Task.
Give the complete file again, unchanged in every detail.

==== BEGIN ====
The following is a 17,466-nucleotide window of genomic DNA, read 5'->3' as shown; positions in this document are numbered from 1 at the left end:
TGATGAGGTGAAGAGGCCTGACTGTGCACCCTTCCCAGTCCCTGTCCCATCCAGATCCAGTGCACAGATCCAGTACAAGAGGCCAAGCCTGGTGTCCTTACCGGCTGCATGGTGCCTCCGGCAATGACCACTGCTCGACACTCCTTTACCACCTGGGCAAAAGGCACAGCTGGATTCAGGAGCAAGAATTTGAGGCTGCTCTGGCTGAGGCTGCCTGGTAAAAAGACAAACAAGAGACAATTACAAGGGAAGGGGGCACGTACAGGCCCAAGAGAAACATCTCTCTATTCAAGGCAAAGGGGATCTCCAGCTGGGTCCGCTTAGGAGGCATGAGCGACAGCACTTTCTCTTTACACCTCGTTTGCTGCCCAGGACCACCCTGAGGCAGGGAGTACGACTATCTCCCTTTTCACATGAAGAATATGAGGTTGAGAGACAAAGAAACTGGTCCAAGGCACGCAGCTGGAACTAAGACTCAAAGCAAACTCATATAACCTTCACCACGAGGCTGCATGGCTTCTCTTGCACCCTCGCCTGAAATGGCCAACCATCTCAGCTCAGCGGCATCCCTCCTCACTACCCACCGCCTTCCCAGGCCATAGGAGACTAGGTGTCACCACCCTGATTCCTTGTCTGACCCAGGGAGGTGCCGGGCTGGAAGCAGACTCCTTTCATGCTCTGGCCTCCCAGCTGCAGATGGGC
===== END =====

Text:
The following is a 17,466-nucleotide window of genomic DNA, read 5'->3' as shown; positions in this document are numbered from 1 at the left end:
TGATGAGGTGAAGAGGCCTGACTGTGCACCCTTCCCAGTCCCTGTCCCATCCAGATCCAGTGCACAGATCCAGTACAAGAGGCCAAGCCTGGTGTCCTTACCGGCTGCATGGTGCCTCCGGCAATGACCACTGCTCGACACTCCTTTACCACCTGGGCAAAAGGCACAGCTGGATTCAGGAGCAAGAATTTGAGGCTGCTCTGGCTGAGGCTGCCTGGTAAAAAGACAAACAAGAGACAATTACAAGGGAAGGGGGCACGTACAGGCCCAAGAGAAACATCTCTCTATTCAAGGCAAAGGGGATCTCCAGCTGGGTCCGCTTAGGAGGCATGAGCGACAGCACTTTCTCTTTACACCTCGTTTGCTGCCCAGGACCACCCTGAGGCAGGGAGTACGACTATCTCCCTTTTCACATGAAGAATATGAGGTTGAGAGACAAAGAAACTGGTCCAAGGCACGCAGCTGGAACTAAGACTCAAAGCAAACTCATATAACCTTCACCACGAGGCTGCATGGCTTCTCTTGCACCCTCGCCTGAAATGGCCAACCATCTCAGCTCAGCGGCATCCCTCCTCACTACCCACCGCCTTCCCAGGCCATAGGAGACTAGGTGTCACCACCCTGATTCCTTGTCTGACCCAGGGAGGTGCCGGGCTGGAAGCAGACTCCTTTCATGCTCTGGCCTCCCAGCTGCAGATGGGC